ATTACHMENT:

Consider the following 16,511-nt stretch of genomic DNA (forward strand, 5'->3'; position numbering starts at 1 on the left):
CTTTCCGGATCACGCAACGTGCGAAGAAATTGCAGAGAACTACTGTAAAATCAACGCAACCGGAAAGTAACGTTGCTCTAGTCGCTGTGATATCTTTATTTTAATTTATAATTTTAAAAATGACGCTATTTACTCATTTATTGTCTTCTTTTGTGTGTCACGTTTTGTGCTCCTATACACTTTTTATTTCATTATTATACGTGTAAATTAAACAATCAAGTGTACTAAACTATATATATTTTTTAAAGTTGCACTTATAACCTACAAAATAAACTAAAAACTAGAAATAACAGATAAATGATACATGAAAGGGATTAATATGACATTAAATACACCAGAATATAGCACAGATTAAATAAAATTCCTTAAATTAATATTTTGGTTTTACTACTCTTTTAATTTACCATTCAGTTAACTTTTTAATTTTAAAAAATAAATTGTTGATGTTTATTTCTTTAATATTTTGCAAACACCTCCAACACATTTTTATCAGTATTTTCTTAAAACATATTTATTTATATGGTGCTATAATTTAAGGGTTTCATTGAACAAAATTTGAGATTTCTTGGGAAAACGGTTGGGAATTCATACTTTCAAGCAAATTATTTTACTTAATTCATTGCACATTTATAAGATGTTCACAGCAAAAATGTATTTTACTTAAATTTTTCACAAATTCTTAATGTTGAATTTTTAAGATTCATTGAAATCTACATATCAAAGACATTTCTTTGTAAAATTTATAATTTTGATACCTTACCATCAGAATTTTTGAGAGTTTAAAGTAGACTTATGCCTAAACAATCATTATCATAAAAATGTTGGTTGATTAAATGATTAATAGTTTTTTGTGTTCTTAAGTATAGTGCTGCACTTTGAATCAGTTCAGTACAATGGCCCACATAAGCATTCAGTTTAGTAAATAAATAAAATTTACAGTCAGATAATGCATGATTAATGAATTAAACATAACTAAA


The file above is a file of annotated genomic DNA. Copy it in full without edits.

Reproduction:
Consider the following 16,511-nt stretch of genomic DNA (forward strand, 5'->3'; position numbering starts at 1 on the left):
CTTTCCGGATCACGCAACGTGCGAAGAAATTGCAGAGAACTACTGTAAAATCAACGCAACCGGAAAGTAACGTTGCTCTAGTCGCTGTGATATCTTTATTTTAATTTATAATTTTAAAAATGACGCTATTTACTCATTTATTGTCTTCTTTTGTGTGTCACGTTTTGTGCTCCTATACACTTTTTATTTCATTATTATACGTGTAAATTAAACAATCAAGTGTACTAAACTATATATATTTTTTAAAGTTGCACTTATAACCTACAAAATAAACTAAAAACTAGAAATAACAGATAAATGATACATGAAAGGGATTAATATGACATTAAATACACCAGAATATAGCACAGATTAAATAAAATTCCTTAAATTAATATTTTGGTTTTACTACTCTTTTAATTTACCATTCAGTTAACTTTTTAATTTTAAAAAATAAATTGTTGATGTTTATTTCTTTAATATTTTGCAAACACCTCCAACACATTTTTATCAGTATTTTCTTAAAACATATTTATTTATATGGTGCTATAATTTAAGGGTTTCATTGAACAAAATTTGAGATTTCTTGGGAAAACGGTTGGGAATTCATACTTTCAAGCAAATTATTTTACTTAATTCATTGCACATTTATAAGATGTTCACAGCAAAAATGTATTTTACTTAAATTTTTCACAAATTCTTAATGTTGAATTTTTAAGATTCATTGAAATCTACATATCAAAGACATTTCTTTGTAAAATTTATAATTTTGATACCTTACCATCAGAATTTTTGAGAGTTTAAAGTAGACTTATGCCTAAACAATCATTATCATAAAAATGTTGGTTGATTAAATGATTAATAGTTTTTTGTGTTCTTAAGTATAGTGCTGCACTTTGAATCAGTTCAGTACAATGGCCCACATAAGCATTCAGTTTAGTAAATAAATAAAATTTACAGTCAGATAATGCATGATTAATGAATTAAACATAACTAAA